Farm Progress

Treated seed left on the group poses potential risks to wildlife and birds.

Paula Mohr, Editor, The Farmer

April 5, 2018

3 Min Read
DANGEROUS TO ANIMALS: Treated seed that has been spilled in fields is hazardous to birds and wildlife. Among the birds likely to eat this seed are wild turkeys and ring-necked pheasants, says an American Seed Trade Association flyer.

Concerns that birds and wildlife may consume treated seed spilled in fields have prompted agribusinesses and farm groups to collaborate on an educational effort that encourages farmers this spring to cover or clean up those small piles immediately.

The Seed Stewardship Working Group, part of the American Seed Trade Association, recently issued an educational flyer that includes a three-step stewardship plan for farmers to follow during the planting season.

The working group decided to focus on the educational effort after a Minnesota Public Radio story aired last fall. The story reported that researchers with the University of Minnesota and the Minnesota Department of Natural Resources were studying the effects of neonicotinoid insecticide on birds and wild animals after finding at least 15,000 large seed spills across the state. They had filmed wildlife and birds eating the treated seeds.

The MPR story also noted that researchers surveyed recently planted fields and found some seeds exposed on the surface in 25% of those fields, posing an additional potential source of treated seeds for scavenging birds.

According to ASTA’s “Treated Seed Stewardship for Handling Spills” educational flyer, birds that may eat treated seeds include Canada geese, American crows, mourning doves, sparrows, blackbirds, wild turkeys, ring-necked pheasants, blue jays and brown thrashers.

“Because certain bird species may eat seeds left on the surface, it is vital that growers ensure all spills are removed or buried to protect birds and wildlife habitats,” the flyer notes.

Managing seed spills
To manage seed spills effectively, the ASTA flyer asks growers to follow these three stewardship steps:

• Follow directions on the seed container label for proper handling, storage, planting and disposal practices.

• Know where and when seed spills are likely to occur. The sites with the greatest potential for spills? At the loading site, at the point of entry to the field and at the turn rows. Knowing where and when spills can happen will help you take preventive or corrective action.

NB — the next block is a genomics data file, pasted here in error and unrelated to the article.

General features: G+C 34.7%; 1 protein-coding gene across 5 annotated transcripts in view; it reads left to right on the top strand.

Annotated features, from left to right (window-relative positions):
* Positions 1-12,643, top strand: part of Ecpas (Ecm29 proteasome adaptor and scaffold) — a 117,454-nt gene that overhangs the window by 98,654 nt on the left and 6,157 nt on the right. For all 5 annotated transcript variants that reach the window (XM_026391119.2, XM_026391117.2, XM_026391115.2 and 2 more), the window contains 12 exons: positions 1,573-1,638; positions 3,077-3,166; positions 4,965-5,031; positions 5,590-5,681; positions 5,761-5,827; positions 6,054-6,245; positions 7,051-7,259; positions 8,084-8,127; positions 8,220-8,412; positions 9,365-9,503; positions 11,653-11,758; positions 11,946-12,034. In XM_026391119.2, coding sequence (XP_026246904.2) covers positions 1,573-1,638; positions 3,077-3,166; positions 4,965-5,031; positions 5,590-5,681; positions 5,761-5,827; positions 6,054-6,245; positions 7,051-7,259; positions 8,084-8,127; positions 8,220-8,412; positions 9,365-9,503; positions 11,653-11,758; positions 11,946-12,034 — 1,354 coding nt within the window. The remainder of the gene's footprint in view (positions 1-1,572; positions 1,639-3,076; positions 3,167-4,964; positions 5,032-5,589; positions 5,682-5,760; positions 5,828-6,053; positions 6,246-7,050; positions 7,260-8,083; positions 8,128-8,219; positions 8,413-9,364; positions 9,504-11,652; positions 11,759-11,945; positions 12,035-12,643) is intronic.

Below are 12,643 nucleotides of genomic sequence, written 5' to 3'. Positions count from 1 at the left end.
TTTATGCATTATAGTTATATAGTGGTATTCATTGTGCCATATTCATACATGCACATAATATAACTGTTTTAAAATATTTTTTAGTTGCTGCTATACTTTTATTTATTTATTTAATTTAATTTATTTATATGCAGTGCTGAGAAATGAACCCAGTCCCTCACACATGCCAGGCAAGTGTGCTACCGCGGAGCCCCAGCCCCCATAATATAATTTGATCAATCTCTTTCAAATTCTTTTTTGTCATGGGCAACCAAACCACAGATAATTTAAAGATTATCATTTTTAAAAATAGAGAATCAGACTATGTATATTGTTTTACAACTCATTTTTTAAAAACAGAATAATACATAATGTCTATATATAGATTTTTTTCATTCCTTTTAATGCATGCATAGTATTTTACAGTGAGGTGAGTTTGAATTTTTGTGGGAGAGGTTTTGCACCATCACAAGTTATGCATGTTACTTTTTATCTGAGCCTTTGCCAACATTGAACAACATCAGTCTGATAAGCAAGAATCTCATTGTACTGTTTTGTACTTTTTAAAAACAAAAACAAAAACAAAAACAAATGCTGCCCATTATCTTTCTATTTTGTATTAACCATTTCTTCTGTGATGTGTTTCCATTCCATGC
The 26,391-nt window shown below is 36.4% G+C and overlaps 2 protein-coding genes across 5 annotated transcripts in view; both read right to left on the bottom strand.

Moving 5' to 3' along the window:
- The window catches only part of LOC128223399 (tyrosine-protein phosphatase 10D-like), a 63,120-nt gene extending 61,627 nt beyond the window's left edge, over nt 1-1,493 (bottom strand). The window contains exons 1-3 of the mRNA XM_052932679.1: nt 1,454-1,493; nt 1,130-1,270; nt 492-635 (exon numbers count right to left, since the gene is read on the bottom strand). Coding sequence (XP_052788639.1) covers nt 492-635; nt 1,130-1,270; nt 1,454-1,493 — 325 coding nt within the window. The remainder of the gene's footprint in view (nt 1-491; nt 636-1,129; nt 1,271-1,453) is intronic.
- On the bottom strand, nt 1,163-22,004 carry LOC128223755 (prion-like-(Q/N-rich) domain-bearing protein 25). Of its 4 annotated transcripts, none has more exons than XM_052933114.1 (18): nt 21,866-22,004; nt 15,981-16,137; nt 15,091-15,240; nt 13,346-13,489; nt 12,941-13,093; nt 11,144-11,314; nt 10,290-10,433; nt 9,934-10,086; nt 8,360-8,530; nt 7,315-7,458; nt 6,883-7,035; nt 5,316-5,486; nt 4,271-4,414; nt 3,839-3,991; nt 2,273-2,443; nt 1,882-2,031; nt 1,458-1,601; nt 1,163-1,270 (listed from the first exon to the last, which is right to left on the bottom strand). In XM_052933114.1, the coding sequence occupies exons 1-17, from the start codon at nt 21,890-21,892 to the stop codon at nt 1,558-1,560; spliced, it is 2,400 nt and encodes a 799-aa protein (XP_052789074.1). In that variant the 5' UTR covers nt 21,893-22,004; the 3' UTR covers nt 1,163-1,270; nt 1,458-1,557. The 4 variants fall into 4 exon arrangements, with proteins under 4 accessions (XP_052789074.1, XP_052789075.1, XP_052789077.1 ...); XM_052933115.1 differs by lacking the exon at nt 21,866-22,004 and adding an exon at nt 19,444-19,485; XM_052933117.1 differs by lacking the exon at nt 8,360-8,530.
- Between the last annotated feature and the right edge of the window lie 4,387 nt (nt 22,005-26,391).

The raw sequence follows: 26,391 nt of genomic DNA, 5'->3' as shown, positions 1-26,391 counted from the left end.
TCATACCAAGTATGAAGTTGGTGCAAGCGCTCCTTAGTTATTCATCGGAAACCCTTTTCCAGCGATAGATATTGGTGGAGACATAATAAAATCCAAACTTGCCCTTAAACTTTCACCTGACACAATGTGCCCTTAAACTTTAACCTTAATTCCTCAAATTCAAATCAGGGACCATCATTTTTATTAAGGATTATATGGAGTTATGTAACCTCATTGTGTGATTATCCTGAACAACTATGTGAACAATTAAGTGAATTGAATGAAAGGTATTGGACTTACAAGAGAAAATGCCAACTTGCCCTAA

• Immediately clean up or cover up treated seed spills with soil after they occur, so birds and wildlife can’t eat them. Completely remove all leftover treated seeds or seeds left in containers and equipment, and dispose of them properly.

Kevin Paap, president of the Minnesota Farm Bureau and a member of the Seed Stewardship Working Group, says agriculture groups across the state are keenly aware of the importance of treated seed stewardship and following key principles of proper storage, transportation, selection, filling, planting, cleaning and seed disposal.

As a member of Gov. Mark Dayton’s Committee on Pollinator Protection, Paap adds that there is concern among some that neonicotinoids — especially as a seed treatment — are a target to first regulate, and then eliminate.

“We continually remind those outside of ag that seed treatments are a valuable tool to protect our crops at their most vulnerable stage, and their use helps to reduce the amount of pesticides that may needed to be broadcast on fields later,” Paap says. “We want to ensure that every seed we plant turns into a viable seedling and a productive plant that returns yield, better emergence, stand and vigor.”

That said, Paap is optimistic about the outcome for treated seed.

“With targeted, proactive engagement and education, we can improve our seed stewardship on a voluntary basis without the need for additional regulations,” Paap says. “We are continuing to meet and be as active as possible as we move into this spring’s planting season.”

To read the one-page ASTA seed stewardship flyer, go to Treated Seed Stewardship for Handling Spills.

For more information about stewardship of treat seed, check out


About the Author(s)

Paula Mohr

Editor, The Farmer

Mohr is former editor of The Farmer.

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